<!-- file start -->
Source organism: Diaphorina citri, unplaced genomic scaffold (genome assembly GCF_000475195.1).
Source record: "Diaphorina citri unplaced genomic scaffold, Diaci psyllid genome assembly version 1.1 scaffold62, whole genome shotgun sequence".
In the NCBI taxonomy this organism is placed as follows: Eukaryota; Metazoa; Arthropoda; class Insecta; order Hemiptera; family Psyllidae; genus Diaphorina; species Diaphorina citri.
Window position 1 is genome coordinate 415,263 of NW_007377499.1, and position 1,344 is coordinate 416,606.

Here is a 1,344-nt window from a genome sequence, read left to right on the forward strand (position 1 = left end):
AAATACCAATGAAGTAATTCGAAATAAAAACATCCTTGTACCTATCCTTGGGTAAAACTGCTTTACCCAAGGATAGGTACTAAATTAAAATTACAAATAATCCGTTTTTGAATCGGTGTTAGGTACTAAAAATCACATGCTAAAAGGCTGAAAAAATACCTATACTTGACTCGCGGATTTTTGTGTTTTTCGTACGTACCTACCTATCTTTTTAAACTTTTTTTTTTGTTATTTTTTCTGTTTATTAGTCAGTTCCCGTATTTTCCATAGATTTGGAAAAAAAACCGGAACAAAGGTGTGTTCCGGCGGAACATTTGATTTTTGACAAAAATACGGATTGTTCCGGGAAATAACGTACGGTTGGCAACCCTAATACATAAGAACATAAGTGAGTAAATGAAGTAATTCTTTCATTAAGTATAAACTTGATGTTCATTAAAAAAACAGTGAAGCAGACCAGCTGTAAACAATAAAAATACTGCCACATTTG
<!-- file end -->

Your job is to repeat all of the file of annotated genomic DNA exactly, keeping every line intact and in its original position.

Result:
Source organism: Diaphorina citri, unplaced genomic scaffold (genome assembly GCF_000475195.1).
Source record: "Diaphorina citri unplaced genomic scaffold, Diaci psyllid genome assembly version 1.1 scaffold62, whole genome shotgun sequence".
In the NCBI taxonomy this organism is placed as follows: Eukaryota; Metazoa; Arthropoda; class Insecta; order Hemiptera; family Psyllidae; genus Diaphorina; species Diaphorina citri.
Window position 1 is genome coordinate 415,263 of NW_007377499.1, and position 1,344 is coordinate 416,606.

Here is a 1,344-nt window from a genome sequence, read left to right on the forward strand (position 1 = left end):
AAATACCAATGAAGTAATTCGAAATAAAAACATCCTTGTACCTATCCTTGGGTAAAACTGCTTTACCCAAGGATAGGTACTAAATTAAAATTACAAATAATCCGTTTTTGAATCGGTGTTAGGTACTAAAAATCACATGCTAAAAGGCTGAAAAAATACCTATACTTGACTCGCGGATTTTTGTGTTTTTCGTACGTACCTACCTATCTTTTTAAACTTTTTTTTTTGTTATTTTTTCTGTTTATTAGTCAGTTCCCGTATTTTCCATAGATTTGGAAAAAAAACCGGAACAAAGGTGTGTTCCGGCGGAACATTTGATTTTTGACAAAAATACGGATTGTTCCGGGAAATAACGTACGGTTGGCAACCCTAATACATAAGAACATAAGTGAGTAAATGAAGTAATTCTTTCATTAAGTATAAACTTGATGTTCATTAAAAAAACAGTGAAGCAGACCAGCTGTAAACAATAAAAATACTGCCACATTTG